I’m inclined to doubt that Georgia will go the same way; most obviously, it doesn’t look like there’s going to be another World War any time soon. But losses of national territory are hard for any nation to accept. Almost a decade after the 1999 war, Serbia’s politics are still being distorted by the tidal pull of Kosovo — and Serbia has the European Union on its border, pulling it hard in a different direction. Georgia has nothing to keep it from indulging in a protracted spasm of victimized nationalism. We can certainly hope they won’t go that route, but I’m not sure why they wouldn’t.

More informed opinions are, as always, welcome.

This entry was posted in History and tagged , by Douglas Muir. Bookmark the permalink.

About Douglas Muir

American with an Irish passport. Does development work for a big international donor. Has been living in Eastern Europe for the last six years -- first Serbia, then Romania, and now Armenia. Calls himself a Burkean conservative, which would be a liberal in Germany but an unhappy ex-Republican turned Democrat in the US. Husband of Claudia. Parent of Alan, David, Jacob and Leah. Likes birds. Writes Halfway Down The Danube. Writes Halfway Down The Danube.

66 thoughts on “Georgia, Bulgaria and the Second Balkan War

  1. Well, I am not a fan of Milosevic, but like I said there was a reason -at least in the minds of the Serbs- for the federal government to intervene, though the nature and extent of intervention was inappropriate, to put it mildly. I guess the analogy would be a US state like New Jersey getting a majority say Italian population and that population getting hold of the government
    and forcing the rest out by beating them up or
    forcing them to speak italian to be employed in the provincial government.
    Beatings are obviously a reason for the federal government to intervene if the local government does nothing or encourages them.
    Of course the Serbs also complain about more than that, and as far back as 1986 the NY times did report of a plan to cleanse Serbs.
    I do not have enough evidence to judge that.
    Concerning the language though it all depends on what the constitution of the federal state says on the issue.

    So the question of whether the federal government had a right(or duty) to intervene boils down to whether you accept that the local Albanian government was using or tolerating illegal discriminatory practices against some Yugoslav citizens. The extent of the intervention is certainly open to debate and also depends on the level of cooperation. I don’t think the US government would stand for a defiant New Jersey local government in the above hypothetical scenario, but would use any means necessary to uphold US law.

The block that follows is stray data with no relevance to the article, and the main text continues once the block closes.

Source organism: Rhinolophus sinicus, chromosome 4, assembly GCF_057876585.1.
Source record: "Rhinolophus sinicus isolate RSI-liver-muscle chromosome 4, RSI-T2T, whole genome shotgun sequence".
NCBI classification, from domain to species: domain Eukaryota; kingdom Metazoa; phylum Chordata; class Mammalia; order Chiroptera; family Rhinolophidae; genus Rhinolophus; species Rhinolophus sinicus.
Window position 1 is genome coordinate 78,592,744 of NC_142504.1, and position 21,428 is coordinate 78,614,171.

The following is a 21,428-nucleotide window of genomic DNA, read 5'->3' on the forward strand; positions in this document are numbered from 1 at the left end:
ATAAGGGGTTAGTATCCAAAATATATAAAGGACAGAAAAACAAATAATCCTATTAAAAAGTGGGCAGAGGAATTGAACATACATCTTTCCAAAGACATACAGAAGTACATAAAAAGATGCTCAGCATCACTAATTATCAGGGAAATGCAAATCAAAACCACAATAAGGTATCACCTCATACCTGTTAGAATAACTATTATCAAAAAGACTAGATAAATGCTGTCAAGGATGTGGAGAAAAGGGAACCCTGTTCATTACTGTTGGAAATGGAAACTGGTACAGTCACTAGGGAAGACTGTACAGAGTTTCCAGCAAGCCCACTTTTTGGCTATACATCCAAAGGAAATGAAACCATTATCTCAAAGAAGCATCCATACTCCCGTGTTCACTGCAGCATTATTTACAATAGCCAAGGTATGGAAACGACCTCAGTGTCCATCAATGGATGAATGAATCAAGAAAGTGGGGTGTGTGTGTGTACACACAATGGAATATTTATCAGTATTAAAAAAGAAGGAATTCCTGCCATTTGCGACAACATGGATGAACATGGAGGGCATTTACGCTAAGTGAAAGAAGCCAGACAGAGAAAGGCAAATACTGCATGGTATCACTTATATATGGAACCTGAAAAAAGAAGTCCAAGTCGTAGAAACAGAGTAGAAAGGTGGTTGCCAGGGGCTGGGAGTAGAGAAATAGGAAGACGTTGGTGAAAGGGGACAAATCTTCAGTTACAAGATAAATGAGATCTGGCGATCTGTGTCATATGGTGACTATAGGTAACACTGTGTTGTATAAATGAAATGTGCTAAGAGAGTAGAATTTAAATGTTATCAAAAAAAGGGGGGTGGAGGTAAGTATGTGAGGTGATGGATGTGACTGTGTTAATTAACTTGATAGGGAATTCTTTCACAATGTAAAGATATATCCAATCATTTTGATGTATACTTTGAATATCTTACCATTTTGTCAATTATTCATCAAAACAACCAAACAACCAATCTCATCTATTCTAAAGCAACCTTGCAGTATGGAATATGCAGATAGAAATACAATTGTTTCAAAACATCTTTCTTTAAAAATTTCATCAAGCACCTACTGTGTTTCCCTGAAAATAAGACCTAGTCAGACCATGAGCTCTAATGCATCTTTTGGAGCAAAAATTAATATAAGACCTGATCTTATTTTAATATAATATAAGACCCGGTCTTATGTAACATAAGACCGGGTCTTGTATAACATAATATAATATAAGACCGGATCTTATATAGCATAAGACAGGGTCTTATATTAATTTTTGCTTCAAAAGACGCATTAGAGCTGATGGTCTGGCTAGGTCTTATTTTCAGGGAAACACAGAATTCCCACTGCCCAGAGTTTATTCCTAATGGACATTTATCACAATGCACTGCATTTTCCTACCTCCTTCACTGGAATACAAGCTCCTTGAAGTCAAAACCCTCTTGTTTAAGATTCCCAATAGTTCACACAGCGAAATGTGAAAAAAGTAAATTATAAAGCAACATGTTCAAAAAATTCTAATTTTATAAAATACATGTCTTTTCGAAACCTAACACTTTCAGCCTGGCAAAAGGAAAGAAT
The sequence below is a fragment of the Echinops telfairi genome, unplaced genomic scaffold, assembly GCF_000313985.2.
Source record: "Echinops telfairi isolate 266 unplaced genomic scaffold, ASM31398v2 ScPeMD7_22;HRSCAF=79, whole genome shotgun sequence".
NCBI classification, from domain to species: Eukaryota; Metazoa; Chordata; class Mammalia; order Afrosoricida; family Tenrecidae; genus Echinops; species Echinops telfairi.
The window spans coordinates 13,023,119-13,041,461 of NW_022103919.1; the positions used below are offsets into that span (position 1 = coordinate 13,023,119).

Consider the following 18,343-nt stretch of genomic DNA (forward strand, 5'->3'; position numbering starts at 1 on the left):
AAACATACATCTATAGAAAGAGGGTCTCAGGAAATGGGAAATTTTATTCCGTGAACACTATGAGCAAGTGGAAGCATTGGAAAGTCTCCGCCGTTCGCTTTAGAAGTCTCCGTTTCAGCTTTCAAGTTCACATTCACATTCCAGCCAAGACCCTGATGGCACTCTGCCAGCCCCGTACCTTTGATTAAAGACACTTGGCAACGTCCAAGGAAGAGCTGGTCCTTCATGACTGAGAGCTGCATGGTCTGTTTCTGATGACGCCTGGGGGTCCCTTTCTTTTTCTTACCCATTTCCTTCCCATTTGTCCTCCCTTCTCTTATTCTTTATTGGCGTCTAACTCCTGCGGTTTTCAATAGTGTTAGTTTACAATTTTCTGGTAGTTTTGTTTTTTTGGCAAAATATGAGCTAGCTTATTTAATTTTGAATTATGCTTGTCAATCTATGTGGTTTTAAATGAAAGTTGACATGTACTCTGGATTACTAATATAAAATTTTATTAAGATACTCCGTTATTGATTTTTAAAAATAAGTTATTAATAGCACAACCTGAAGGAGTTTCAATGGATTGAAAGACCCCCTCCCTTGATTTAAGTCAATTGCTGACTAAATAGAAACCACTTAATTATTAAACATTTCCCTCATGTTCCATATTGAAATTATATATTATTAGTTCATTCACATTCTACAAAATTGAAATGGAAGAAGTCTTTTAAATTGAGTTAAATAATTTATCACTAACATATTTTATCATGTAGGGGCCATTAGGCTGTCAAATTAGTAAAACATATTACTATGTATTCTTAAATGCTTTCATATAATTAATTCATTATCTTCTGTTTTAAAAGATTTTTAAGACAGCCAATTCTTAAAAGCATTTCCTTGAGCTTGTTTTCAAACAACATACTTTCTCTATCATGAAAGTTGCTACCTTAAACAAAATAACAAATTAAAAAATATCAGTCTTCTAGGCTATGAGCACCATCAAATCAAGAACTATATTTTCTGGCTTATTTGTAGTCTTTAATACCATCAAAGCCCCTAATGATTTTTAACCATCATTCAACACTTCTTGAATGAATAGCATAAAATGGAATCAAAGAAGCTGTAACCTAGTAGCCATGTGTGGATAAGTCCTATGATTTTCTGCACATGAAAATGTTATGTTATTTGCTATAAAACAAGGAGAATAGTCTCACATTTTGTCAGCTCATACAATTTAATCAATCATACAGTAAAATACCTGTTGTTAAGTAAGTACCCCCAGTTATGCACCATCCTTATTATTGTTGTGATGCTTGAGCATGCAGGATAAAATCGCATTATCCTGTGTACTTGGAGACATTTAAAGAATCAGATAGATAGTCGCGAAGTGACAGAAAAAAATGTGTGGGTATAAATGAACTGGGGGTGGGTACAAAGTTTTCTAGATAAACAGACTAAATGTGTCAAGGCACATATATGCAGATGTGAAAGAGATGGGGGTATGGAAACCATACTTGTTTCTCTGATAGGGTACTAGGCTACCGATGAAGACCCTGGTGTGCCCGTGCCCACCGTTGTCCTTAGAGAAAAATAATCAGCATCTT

As far as I know(please correct me if I am wrong ) there were no forced evictions and house burnings before the KLA started its attacks. Which I do not see as any different from what Turkey did in the fight against the PKK, except that the Kurds never had the chance to have a local government and (blow it by) beat up on Turks.

    On the view of Albanians by Serbs, your comment on Georgia made it look like this was official state position, which you clarify now it was not, but existed on the public opinion level. Maybe so, but conversely were Serbs held in any higher regard by the Albanians?
    Public opinion level is tricky, because you never measure such things. I mean you do not conduct polls like “Do you think ethnic group X is such and such?” Sure, you can find people with such views, but to generalize and say all Serbs or Albanians think so or even that this is the majority view looks a bit far-fetched.
    I have not been able to find the post you mention(not that Doug is the most impartial guy)
    In many cases people take the opinion of some controversial -to put it mildly- guy to be somehow representative if it “proves” their point.

    1.I am not saying Georgia lost the right to Ossetia because it bombed it; all I am saying is we must be consistent. I agree with Merkel who cited international law, but law cannot be applied specifically.